5. Thanks for this. I used this scheme last year on the Colorado Trail and it worked great; I put a couple of “bleach bags” in each resupply box. For folks who wonder how often they’ll need a fresh bag — experiment at home before your trip! Also, I read that human waste is not welcome in the public landfill, so best to flush the TP when you get to town, then trash the empty bag. Don’t freak out — it’s nothing you didn’t happily put in your mouth at some point.

    • Christy "Rockin'" Rosander

      Pat,
      Love, love your experience with this system and bonus additional tips. Thank you for sharing. Every year with more and more people enjoying nature, toilet paper litter is a real problem.

  6. Nepal Trekker

    Thanks for the information!! I’m about to go on a three week long hiking trip, and was wondering what your recommendations were for a trip that long. Would you have a bag for each week, or one big bag? Does the dry bleach really mask the smell that well? Would adding more bleach to the bag/s be better for longer trips? Thanks!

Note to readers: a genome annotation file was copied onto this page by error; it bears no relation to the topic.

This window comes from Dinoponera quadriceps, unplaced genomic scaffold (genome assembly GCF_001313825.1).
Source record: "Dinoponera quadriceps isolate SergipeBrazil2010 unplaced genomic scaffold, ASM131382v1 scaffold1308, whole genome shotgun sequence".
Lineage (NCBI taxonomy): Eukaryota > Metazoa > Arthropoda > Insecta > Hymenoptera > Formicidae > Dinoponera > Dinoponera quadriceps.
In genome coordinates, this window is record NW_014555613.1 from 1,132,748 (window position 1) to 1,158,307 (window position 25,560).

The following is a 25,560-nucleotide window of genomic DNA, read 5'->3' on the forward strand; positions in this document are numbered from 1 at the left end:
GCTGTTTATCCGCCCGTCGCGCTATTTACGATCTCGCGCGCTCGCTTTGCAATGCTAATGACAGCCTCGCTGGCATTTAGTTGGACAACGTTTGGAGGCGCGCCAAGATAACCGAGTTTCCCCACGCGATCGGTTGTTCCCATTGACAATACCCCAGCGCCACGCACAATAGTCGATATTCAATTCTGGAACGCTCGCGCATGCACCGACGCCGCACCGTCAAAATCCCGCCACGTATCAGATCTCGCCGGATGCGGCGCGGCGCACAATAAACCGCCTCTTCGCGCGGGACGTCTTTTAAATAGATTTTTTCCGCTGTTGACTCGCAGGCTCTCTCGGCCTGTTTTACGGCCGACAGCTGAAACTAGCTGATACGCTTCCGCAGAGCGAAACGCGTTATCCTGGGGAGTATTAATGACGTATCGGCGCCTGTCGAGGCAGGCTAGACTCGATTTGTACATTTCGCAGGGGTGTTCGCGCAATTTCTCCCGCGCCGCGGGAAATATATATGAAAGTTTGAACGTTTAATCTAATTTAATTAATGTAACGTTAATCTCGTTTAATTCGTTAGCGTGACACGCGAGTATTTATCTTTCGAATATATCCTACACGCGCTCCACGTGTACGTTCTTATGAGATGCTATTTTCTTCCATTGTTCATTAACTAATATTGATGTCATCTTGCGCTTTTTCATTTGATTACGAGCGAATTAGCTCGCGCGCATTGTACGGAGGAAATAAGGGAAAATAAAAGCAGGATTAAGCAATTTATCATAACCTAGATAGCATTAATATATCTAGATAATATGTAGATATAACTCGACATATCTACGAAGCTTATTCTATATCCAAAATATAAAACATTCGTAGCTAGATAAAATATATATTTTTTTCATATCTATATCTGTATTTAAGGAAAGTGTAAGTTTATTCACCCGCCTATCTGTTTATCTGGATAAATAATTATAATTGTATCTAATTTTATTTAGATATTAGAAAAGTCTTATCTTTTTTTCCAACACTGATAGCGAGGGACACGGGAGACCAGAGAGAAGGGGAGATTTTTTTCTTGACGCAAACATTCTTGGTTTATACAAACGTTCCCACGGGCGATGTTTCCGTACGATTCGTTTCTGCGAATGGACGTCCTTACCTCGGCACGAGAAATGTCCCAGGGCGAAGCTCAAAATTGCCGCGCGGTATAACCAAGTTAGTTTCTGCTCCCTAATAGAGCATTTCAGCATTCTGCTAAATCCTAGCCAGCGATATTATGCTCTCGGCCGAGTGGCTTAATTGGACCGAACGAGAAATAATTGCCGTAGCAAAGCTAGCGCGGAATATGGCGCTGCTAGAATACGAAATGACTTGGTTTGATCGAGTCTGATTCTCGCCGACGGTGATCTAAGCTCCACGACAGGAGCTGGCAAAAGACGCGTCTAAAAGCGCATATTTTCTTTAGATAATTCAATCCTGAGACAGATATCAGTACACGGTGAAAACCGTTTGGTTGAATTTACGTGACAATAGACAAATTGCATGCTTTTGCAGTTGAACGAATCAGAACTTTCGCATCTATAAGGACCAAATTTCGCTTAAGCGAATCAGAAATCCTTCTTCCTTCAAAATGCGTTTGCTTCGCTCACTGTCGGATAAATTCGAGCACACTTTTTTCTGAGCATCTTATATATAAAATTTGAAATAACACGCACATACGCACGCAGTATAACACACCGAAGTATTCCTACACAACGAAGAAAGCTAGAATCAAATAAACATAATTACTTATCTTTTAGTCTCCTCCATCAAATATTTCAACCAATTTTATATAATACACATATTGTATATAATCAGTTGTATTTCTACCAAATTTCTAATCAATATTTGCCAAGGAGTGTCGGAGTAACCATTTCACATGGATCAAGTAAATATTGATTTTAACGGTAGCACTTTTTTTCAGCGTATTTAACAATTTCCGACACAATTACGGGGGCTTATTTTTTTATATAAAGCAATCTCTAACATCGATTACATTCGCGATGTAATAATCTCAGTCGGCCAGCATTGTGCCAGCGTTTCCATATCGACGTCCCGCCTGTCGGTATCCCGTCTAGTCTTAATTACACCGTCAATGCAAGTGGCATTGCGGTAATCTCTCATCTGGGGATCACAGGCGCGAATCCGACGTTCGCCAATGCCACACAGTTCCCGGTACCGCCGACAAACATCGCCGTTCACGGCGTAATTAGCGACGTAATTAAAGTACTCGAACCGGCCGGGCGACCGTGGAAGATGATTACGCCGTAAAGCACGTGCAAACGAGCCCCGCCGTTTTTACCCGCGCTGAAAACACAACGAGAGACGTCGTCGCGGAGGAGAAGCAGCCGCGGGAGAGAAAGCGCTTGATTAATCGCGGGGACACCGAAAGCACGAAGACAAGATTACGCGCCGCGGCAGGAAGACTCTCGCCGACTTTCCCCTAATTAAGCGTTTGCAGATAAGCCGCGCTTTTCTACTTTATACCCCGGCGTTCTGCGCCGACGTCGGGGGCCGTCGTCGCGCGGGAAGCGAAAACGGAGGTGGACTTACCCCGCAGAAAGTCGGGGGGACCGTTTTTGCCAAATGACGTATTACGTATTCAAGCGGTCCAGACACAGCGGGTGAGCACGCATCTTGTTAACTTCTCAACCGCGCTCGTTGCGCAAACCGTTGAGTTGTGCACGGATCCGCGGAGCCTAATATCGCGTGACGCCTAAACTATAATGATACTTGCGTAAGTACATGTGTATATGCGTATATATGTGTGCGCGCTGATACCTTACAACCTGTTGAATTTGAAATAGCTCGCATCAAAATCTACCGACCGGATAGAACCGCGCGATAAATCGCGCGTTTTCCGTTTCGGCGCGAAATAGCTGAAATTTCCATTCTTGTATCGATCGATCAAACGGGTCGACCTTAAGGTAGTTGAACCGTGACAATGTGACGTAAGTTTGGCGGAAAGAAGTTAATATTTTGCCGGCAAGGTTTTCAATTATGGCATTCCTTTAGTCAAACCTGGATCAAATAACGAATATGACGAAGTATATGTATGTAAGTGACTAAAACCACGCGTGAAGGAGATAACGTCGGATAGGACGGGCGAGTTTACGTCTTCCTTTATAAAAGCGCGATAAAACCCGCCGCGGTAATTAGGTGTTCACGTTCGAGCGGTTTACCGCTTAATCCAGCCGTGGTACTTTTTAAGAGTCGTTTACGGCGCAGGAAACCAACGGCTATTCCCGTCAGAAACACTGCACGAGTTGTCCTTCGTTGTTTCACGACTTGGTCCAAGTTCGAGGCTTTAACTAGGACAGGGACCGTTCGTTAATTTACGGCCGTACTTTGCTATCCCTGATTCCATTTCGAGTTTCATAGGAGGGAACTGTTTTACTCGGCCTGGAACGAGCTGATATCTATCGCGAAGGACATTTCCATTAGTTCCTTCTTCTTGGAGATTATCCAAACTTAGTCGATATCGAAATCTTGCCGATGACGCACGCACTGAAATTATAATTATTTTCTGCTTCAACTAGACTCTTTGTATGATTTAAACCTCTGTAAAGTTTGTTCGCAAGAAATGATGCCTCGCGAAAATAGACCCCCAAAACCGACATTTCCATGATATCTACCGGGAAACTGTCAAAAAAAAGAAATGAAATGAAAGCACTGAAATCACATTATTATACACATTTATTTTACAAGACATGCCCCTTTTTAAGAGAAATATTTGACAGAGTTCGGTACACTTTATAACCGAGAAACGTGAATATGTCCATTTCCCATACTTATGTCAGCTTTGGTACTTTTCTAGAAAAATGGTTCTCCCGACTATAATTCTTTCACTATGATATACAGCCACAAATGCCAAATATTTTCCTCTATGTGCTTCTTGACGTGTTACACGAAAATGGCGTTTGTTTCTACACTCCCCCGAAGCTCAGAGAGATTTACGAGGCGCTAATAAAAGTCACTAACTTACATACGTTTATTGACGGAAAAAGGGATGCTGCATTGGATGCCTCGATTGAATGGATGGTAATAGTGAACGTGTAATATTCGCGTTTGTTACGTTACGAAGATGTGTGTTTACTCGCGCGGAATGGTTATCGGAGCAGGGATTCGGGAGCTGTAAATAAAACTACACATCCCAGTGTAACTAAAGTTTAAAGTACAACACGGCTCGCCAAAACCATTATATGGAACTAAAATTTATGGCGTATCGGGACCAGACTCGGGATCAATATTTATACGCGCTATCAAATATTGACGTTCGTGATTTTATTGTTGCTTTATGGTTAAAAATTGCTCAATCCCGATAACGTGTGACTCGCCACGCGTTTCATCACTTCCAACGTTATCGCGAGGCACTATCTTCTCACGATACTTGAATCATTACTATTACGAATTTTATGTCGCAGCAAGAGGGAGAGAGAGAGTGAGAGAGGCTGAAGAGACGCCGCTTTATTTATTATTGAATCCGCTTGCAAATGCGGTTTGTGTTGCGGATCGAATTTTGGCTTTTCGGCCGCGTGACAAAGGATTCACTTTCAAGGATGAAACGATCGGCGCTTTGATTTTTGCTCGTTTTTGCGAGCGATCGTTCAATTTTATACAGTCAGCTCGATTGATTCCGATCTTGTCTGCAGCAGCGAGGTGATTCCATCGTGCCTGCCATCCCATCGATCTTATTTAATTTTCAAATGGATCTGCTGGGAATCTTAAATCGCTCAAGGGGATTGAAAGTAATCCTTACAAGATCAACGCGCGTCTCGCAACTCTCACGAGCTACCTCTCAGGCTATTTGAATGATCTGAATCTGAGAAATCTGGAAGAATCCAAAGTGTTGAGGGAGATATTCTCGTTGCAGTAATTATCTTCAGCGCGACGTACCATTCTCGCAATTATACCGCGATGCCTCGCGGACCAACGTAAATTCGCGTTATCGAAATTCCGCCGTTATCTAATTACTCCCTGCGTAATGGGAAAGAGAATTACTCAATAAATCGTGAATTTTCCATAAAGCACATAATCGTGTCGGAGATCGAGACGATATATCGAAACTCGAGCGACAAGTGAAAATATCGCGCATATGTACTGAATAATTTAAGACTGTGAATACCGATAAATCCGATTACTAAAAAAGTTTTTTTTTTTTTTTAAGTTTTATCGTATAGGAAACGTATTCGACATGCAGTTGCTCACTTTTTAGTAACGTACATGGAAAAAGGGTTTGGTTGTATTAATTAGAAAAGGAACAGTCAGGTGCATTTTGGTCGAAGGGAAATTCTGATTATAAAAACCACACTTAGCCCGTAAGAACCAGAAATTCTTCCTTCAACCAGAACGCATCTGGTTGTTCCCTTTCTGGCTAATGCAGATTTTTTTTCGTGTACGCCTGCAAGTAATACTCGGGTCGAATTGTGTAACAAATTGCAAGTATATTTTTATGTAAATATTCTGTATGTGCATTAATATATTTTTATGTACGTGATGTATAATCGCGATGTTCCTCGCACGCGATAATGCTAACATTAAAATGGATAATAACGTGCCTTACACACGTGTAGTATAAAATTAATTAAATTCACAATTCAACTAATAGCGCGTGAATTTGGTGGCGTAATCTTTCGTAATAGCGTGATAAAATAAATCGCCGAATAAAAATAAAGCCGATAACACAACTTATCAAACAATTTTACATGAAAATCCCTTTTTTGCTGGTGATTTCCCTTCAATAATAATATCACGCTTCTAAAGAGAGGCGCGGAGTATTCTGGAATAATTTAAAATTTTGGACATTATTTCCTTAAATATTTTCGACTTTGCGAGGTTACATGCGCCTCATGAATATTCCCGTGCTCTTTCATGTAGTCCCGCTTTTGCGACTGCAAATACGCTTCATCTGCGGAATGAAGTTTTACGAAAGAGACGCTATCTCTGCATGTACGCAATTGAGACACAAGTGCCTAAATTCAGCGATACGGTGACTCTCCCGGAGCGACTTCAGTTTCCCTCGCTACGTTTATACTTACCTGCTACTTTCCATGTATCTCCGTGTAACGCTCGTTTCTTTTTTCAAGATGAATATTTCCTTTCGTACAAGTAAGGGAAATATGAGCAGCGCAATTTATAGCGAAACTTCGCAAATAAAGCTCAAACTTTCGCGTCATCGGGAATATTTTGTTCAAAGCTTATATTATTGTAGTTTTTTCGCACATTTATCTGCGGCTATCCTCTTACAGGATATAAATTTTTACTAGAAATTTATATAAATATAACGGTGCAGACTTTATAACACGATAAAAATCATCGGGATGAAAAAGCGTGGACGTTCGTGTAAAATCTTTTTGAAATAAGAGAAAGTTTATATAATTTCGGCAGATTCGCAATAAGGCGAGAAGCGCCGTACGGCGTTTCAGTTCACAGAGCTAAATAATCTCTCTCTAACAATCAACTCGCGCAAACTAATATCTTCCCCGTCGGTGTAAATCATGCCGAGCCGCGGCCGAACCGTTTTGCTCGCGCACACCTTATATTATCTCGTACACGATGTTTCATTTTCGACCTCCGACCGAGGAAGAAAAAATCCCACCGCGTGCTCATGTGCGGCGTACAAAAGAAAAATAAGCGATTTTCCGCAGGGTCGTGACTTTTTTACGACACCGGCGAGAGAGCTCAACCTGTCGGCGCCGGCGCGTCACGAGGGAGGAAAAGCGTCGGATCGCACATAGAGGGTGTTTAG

• I am assuming you will resupply at some point during your three week trip. If you do you can add a baggie to your box and throw away the used Baggie. Yes the bleach works. Baking soda works also. Have fun on your trip!

      >

  7. This piece of writing will assist the internet people for creating new web site or even a blog from start to
    end.

  8. Pingback: March 15 – Leave No Trace | tHInK outsidE

  9. ddg on the AT

    Does anyone know if the “hiker” bio-degradable TP is really bio-degradable? is it acceptable to buried.
    Is there any TP which will bio-degrate?

    Thanks for all the info

    • ddg,
      The following is from donsnotes.com and might shed some light on the subject. Summary: Dry climates, will take forever. If you do not bury it deep, animals scatter it. My experience has been rare that I could actually dig 6 inches, especially in the Sierras. Hope this helps.